ton Free Press.
The consistent minister will not
preach steadily for two hours upon the
iniquity of lying ami then blandly ask
one of the leading uiemler's of the con
gregation how lie liked the sermon.
tiomerville Journal.
Harry "And dearest, do you think
of me all the day long?" Dearest "I
did. Harry; but the days are getting
longer now, and of course well, you
know that that must make some differ
ence." Boston Transcript.
Mr. Lookahead "Does my daugh
ter give you any eneourageineut sir?"
Mr. Donothing "Why. yes. she savs
your business Is increasing so that 3-ou
can soon support us in the style we
both like." Munsey's Weekly.
"I am well aware." said the tramp
to the facetious gentleman he had ac
costed, "that one swallow does uot
make a summer; but 1 would like to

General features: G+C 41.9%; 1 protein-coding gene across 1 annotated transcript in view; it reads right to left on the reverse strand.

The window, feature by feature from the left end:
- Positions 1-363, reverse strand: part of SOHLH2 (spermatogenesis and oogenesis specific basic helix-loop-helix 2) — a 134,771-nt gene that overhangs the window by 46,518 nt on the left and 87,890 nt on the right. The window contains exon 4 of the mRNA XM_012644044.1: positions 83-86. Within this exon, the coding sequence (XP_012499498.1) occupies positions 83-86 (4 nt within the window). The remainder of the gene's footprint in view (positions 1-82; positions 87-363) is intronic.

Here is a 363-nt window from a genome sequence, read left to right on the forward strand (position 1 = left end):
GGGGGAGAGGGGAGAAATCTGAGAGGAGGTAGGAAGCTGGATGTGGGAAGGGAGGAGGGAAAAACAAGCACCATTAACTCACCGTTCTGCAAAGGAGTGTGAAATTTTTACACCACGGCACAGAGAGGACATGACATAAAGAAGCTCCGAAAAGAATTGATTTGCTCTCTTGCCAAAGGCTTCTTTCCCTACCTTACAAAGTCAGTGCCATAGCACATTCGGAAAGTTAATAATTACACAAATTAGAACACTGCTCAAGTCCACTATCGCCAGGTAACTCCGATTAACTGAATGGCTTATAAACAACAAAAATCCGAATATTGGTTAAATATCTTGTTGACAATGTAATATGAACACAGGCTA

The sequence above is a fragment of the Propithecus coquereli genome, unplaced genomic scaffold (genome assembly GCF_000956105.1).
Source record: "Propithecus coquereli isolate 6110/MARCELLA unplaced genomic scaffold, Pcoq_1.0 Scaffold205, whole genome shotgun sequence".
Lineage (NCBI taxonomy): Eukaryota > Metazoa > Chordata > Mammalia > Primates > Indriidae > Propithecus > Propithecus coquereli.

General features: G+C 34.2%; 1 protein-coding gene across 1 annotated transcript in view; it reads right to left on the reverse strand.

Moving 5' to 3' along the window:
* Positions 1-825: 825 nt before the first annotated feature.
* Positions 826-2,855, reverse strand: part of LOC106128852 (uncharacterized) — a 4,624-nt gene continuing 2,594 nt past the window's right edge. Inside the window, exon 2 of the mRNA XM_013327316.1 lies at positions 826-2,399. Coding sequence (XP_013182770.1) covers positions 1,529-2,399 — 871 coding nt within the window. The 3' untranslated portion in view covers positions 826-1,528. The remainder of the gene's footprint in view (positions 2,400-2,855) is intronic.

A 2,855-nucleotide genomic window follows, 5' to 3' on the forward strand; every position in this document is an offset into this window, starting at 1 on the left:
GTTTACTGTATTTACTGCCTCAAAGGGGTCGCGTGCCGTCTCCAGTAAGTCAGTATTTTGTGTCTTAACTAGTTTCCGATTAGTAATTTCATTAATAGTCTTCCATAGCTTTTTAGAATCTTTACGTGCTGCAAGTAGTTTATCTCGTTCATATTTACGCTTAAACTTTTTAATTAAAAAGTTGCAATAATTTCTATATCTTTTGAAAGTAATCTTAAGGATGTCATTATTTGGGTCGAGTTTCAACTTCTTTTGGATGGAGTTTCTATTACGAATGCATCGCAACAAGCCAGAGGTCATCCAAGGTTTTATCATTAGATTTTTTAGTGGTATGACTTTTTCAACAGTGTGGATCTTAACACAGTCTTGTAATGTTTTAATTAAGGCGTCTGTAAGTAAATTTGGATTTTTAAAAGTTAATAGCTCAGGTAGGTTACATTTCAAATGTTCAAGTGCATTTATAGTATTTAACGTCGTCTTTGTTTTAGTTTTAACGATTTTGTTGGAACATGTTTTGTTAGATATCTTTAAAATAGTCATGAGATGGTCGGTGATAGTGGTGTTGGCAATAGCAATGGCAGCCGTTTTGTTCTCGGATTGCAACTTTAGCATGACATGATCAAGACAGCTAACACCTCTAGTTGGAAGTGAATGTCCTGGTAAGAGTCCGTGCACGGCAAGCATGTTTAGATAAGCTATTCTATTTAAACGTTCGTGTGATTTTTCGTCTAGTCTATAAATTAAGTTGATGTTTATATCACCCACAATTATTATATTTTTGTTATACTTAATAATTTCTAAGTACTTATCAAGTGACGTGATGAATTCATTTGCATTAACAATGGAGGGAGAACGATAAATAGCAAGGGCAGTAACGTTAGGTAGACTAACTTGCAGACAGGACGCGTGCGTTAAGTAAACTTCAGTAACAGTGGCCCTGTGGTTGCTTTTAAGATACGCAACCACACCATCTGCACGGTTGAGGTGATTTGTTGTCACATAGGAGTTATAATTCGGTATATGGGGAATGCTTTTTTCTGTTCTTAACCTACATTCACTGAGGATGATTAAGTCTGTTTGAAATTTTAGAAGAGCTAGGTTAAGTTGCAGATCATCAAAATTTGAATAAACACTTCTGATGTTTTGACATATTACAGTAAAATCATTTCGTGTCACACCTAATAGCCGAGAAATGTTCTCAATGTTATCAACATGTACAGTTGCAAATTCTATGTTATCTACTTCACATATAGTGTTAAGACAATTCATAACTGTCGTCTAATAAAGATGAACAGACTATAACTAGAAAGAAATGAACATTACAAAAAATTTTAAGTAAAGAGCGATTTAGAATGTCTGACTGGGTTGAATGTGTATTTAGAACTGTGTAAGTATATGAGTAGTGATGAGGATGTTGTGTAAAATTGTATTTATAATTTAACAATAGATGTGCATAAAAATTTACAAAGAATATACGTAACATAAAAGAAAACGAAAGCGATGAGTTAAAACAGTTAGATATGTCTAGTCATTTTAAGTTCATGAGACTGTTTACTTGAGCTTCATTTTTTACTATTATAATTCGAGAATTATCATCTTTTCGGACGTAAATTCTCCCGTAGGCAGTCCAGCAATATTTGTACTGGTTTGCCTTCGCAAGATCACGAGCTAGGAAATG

have enough to mitigate the rigors of
the present climate a little." Puck.
Mr. Lushforth '-You never help
me on with my coat like you used to iu
the days of our honeymoon." Sirs.
Lushforth "No? And' I never had to
help you off with your boots iu those
days," either." Terre Haute Fxpress.
"I swear bv those tall elms in yon
dep park '' he commenced, but she
interrupted him. "Swear not by them,"
she said imploringly. "Why not?"
. "Because those trees are slippery
elms," she said simply. Boston Bcaeon.
Husband "Maria, you are an awful
long time in giving me the change
out of that $20 bill I gave you last
Thursday." His Wife "You should
recollect. Jack, that I used to clerk in a
down-town store." Detroit Free Press.
Wife (to hubby, who has been out
the night before) "Why, my dear,
what makes you look so sour this
morning?'' Hubby "I drauk three
glasses of milk last night and got
caught in a thunder-storm coming
home." N. Y. Herald.
"After all," said Do Broot's little
wife as she sat down -to rest after fin
ishing every bit of an arduous round of
housework," "there's no place like
home." "No," said De Broot as he
picked up his hat, "and I'm dog-goned
glad of it-" Merciant Traveler.
Mrs. Potts "And you sny Mr. With
ers never swears when things go wrong
around the house?" Mrs. Withers
"Very seldom, at least. The only
thing that will make him swear is to